Most importantly, the students and parents who are served by our public education system are clamoring for teacher evaluation reform. Ask any parent whose child has ever been taught by an ineffective teacher, forced to let the broken evaluation system run its lengthy course as the months of the school year ticked by.
The student and parent members of grassroots community organizations, such as those in the Campaign for Quality Education, have worked hard to pursue a legislative solution through AB 5, and have even included teacher evaluation reform and equal access to prepared and effective teachers in their lawsuit challenging the constitutionality of California’s school finance system. All students in California deserve to be taught by effective teachers, and it’s inspiring to be working with so many students and parents who are demanding that the state take action.
AB 5’s benefits
AB 5 is a strong step toward reforming teacher evaluation in California. The bill would require school districts to adopt and implement a teacher evaluation system grounded in best practices. It would also require that teachers be evaluated based on evidence of student academic growth (using multiple measures) and evidence of effective teaching practice (as measured through multiple classroom observations by trained evaluators).
The bill sets defined parameters for what a local teacher evaluation system must include, but is purposefully designed to allow districts to experiment and pilot different systems, much as Los Angeles Unified is currently doing. This is appropriate. Nobody has yet figured out what works best in terms of teacher evaluation (though there are important lessons to be drawn from limited experiments, such as the TAP system). Other states that have recently passed statewide teacher evaluation requirements are just in the beginning stages of implementation. It makes good sense for California to foster experimentation at the local level within certain fixed parameters (like requiring the evaluation measure be significantly based on student learning or, as we propose, that it include student and parent input) and then evaluate which systems are most successful, and why.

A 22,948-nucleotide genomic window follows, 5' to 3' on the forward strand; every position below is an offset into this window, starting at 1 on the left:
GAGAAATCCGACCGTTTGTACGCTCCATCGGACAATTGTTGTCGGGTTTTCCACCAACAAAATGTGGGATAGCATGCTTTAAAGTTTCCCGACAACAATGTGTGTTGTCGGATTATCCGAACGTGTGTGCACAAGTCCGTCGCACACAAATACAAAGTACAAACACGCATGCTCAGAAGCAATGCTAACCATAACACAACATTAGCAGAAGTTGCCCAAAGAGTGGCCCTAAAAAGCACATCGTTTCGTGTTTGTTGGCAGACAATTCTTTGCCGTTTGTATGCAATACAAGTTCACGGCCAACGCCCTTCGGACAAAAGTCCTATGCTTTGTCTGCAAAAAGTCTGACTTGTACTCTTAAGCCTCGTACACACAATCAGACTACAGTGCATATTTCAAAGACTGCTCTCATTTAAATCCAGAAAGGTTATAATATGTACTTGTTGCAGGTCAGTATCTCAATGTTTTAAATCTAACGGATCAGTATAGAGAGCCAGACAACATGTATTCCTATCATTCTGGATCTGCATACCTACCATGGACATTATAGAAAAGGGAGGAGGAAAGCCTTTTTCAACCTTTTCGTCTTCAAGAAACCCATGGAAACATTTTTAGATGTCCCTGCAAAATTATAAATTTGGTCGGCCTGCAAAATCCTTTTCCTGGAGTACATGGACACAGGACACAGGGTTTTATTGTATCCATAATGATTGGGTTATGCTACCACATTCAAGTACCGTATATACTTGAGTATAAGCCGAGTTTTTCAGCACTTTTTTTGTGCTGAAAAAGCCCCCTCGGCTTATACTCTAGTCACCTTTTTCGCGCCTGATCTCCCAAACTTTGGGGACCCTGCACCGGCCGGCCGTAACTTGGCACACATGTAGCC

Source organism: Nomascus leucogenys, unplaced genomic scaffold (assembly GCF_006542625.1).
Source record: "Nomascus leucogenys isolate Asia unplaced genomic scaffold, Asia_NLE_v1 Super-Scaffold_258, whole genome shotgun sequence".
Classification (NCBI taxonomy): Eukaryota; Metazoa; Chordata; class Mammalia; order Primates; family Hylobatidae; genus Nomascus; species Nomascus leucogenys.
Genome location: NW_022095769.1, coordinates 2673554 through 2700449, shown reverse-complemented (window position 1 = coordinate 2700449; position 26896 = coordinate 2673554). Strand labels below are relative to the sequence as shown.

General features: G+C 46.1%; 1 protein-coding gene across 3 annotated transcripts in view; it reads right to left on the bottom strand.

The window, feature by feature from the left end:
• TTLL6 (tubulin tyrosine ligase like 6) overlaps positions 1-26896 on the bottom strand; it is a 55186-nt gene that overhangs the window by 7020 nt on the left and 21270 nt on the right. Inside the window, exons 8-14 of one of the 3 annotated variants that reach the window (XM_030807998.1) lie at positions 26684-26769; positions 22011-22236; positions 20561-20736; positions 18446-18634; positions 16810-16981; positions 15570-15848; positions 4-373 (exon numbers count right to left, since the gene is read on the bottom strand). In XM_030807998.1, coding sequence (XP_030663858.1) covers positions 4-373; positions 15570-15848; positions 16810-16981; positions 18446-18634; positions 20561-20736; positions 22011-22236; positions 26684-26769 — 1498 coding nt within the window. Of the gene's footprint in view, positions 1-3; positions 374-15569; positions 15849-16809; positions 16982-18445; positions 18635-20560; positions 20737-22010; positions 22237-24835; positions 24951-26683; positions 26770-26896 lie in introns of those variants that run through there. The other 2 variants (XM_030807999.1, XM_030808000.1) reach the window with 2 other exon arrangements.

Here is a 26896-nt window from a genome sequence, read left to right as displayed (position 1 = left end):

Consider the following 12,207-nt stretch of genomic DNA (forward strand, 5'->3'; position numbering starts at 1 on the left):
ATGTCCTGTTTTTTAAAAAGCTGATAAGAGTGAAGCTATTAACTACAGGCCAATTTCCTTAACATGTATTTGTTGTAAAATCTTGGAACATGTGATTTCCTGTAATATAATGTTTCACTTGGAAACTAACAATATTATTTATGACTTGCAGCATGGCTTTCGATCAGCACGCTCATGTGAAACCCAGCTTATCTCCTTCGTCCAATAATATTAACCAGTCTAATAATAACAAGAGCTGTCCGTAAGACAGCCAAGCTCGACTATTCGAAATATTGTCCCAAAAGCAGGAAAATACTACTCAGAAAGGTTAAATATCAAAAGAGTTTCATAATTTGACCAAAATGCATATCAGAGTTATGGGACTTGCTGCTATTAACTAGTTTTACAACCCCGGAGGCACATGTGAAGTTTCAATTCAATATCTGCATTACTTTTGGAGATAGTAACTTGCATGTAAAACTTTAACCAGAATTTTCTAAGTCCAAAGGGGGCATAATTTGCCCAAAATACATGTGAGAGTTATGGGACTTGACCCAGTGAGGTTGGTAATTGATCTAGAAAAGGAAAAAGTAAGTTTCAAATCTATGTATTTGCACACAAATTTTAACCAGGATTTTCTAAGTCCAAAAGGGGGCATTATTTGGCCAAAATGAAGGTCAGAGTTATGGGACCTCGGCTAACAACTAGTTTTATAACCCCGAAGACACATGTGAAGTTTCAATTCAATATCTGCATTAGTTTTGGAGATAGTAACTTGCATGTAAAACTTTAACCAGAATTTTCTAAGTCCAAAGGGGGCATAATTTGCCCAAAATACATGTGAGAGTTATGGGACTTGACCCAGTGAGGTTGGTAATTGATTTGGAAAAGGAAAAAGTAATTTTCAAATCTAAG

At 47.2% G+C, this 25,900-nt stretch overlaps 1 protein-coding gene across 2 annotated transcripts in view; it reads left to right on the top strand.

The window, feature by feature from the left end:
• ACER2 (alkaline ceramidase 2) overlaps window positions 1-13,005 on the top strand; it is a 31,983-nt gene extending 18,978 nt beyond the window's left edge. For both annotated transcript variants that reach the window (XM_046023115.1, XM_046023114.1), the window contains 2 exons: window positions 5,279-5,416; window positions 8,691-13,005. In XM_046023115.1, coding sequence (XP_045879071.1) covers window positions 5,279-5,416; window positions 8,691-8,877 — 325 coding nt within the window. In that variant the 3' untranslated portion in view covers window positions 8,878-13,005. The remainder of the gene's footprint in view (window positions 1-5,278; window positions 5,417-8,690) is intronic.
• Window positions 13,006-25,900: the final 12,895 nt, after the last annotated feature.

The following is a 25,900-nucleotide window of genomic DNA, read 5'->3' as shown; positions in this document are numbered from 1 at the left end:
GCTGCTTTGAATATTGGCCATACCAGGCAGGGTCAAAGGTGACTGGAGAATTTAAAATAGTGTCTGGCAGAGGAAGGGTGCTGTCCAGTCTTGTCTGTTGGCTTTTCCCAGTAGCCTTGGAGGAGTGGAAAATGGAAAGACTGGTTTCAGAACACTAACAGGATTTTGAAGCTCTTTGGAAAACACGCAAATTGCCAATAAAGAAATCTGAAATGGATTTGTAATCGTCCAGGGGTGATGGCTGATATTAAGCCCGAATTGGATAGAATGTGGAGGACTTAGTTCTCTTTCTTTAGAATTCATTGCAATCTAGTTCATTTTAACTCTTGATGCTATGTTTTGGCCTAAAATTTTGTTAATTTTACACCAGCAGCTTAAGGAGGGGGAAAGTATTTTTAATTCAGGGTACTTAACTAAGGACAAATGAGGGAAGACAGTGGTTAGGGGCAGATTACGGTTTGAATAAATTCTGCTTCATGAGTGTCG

Link to revenues needed
There is still room to strengthen AB 5 to ensure that our new teacher evaluation system helps the vast majority of capable teachers become even better and identifies the relatively few who need remediation and, if necessary, removal.
Some have rightfully criticized the current bill because it ties implementation to improved revenues (i.e., elimination of the “deficit factor”). Like others, we want to see teacher evaluation reform happen sooner rather than later. But we also recognize that a teacher evaluation system must be funded to succeed.
Administrators, for example, must have the training and the time to conduct multiple evaluations of their teachers – not simply have additional responsibilities heaped on their plates in an era when districts are slashing administrative positions. (Before the budget cuts of the past three years, California already ranked 48th out of 50 states in terms of its ratio of students to principals.)
Districts will need training, technical assistance, and support in order to collect and analyze data on student growth from multiple indicators across subject areas and grade levels. We would be putting the cart before the horse and setting ourselves up for failure if we mandated teacher evaluation reform without providing the resources districts need to implement it. The coming months should be spent figuring out how to pay for teacher evaluation reform.